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'Tis the Season to Be Jolly – Streetcars Return!

Light Rail Now Production Team – December 2005

On Sunday, 18 December 2006, streetcars started clacking and clanking again down New Orleans streets, for the first time since the brutal destruction of flooding following Hurricane Katrina. As described by the website, "RTA (Regional Transportation Authority] has put together a hybrid line combining the Riverfront with some of the CBD portion of the Canal line, brought down six of the 900-series streetcars [from the St. Charles line], and we've got service back in the city. Life is better."

The 80-year-old cars from the St. Charles line (a national historic landmark) were allocated to the Canal line because the fleet of Canal cars was seriously damaged by the recent flood. And, while tracks and power distribution were quickly repaired on the Canal and Riverfront lines, the infrastructure of the historic St. Charles line itself was more severely damaged and is still undergoing rehabilitation. Two of the newer-model, heritage-replica Riverfront cars were undamaged and have also been pressed into service.

According to the New Orleans Times-Picayune (14 December 2005), the "hybrid" service runs from the French Market stop of the Riverfront route (which is where Esplanade Avenue meets the Mississippi River), to Crozat Street by the Krauss Building. Cars now begin running at 06:30 and end at 22:00. Service, underwritten by the Federal Emergency Agency (FEMA), will be provided free until March 2006.

Streetcars attract national attention

The return of the streetcars has attracted national attention, with stories on all three major TV networks and in other media. (if you don't think rail transit – especially a heritage streetcar line – is particularly revered by the public it serves, not to speak of a nation, try to think of a bus operation which can claim likewise.)

"The clackety-clack is officially back" reported the Associated Press in a Houston Chronicle article (18 Dec.). "New Orleans on Sunday resumed its streetcar service, which had been out of commission since Hurricane Katrina wiped out the utility poles and metal tracks used to propel the city's trademark mode of transportation."

Riding first car out

New Orleans streetcarsNew Orleans streetcar enthusiast and planning activist Alan Drake (also a special contributor to Light Rail Now!) describes his experience riding the first official car on Canal:

Military curfew is over at 6 AM. I was out the door at 6:01 AM. I was unsure about the starting point, so I drove down Canal and did not see a green streetcar waiting. So I went to the Esplanade terminus and got there about 6:20 AM. The official start was at 6:30.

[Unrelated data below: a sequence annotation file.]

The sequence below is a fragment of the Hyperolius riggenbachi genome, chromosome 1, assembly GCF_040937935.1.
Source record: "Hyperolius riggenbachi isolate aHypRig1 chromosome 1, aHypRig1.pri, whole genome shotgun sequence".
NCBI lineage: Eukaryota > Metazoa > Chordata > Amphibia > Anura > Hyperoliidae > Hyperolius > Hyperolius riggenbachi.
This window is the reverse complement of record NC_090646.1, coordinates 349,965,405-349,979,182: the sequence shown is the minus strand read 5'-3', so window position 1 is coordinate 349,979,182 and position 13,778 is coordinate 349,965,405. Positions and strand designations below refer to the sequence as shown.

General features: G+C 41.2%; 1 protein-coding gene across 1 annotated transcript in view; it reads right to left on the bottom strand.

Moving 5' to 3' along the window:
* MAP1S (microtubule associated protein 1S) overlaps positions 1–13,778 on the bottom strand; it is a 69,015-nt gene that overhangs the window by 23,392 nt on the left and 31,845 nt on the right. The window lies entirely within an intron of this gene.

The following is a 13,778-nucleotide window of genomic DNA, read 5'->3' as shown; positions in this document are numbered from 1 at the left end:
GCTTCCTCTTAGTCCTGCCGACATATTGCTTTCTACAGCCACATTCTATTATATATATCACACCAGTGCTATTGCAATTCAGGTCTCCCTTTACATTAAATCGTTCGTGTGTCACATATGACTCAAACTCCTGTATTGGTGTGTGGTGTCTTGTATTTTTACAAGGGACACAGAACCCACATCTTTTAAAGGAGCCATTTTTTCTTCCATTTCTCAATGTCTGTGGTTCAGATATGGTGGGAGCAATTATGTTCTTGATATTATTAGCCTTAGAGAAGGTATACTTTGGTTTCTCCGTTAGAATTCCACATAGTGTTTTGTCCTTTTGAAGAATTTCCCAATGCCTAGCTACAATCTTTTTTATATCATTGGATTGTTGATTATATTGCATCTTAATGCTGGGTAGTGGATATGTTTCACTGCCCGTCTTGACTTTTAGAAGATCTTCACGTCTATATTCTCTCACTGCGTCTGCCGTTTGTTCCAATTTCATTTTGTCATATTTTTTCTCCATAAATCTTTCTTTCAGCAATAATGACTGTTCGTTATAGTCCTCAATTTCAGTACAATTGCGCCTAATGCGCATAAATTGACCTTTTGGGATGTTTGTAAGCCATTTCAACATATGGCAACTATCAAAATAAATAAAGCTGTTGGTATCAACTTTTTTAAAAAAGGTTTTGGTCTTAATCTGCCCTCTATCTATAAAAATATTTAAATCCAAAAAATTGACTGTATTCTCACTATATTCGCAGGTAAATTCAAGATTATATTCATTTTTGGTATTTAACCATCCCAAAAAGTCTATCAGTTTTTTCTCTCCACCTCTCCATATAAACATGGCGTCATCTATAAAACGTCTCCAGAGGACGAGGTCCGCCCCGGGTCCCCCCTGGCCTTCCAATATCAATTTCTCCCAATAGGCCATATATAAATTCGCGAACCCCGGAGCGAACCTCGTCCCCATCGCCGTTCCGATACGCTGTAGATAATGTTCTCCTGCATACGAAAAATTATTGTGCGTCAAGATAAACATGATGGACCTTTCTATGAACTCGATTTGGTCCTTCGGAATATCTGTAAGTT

Alan relates that ABC News arranged a photo-op with a fake "start" "with RTA and their staff ... with yells and hand waves." However, the real start left with Alan aboard:

We left for real, but I almost missed it. They pulled out 10 feet and stopped, so I ran down and boarded; an AP reporter followed immediately after me. We were the only two passengers aboard!

We stopped at French Market and picked up the manager there. We went a short distance past that, then we came across a parked car that we would have clipped. We stopped, discussed, called tow truck.

We ended up "bouncing the car" by hand – several RTA employees, NOPD [New Orleans Police Department] officer, and two passengers – over about 8". We cleared it by two or three inches! So very symbolic of New Orleans – working together to overcome all obstacles with whatever we had on-hand!

The Times-Picayune reported that with spares, there will be a total of eight cars assigned to the special service. According to the paper, three cars will run exclusively on the Riverfront line and three will be assigned only to the "hybrid" Canal/Riverfront line. However, according to Alan Drake, five cars are allocated to the Canal service and one to Riverfront, with two held in reserve.

Alan further notes that the eight streetcars are being stored overnight at the Esplanade terminus (which now has three stub tracks, four on the non-revenue siding, two each near the station).

According to the Times-Picayune, the operation will be supported by "more than 30 workers, including operators and mechanics."

Streetcars "important to pysche" of New Orleans

Currently, with only about a fourth or so of its normal population, New Orleans doesn't really have the kind of ridership demand that typically justifies high-quality bus service, much less a rail transit line. But New Orleans's streetcar system is something special for its residents. "it's important to the psyche of the city" emphasized Downtown Development District Executive Director Kurt Weigle, interviewed by the Times-Picayune (14 Dec.).

Locals say the return of the venerable symbol "helps bring their devastated city closer to normalcy" reported ABC News (18 Dec.). "When you come to New Orleans and you see that streetcar turning that corner and hear that old familiar [clang]" enthused streetcar conductor Darrell Felix, "you say, 'Yep, we're getting there. We're getting there.'"

New Orleans streetcarHistoric Perley Thomas car, reassigned from St. Charles to special Canal St. service, undergoes tests prior to re-opening of public service.

Light Rail Now! website
Updated 2005/12/20

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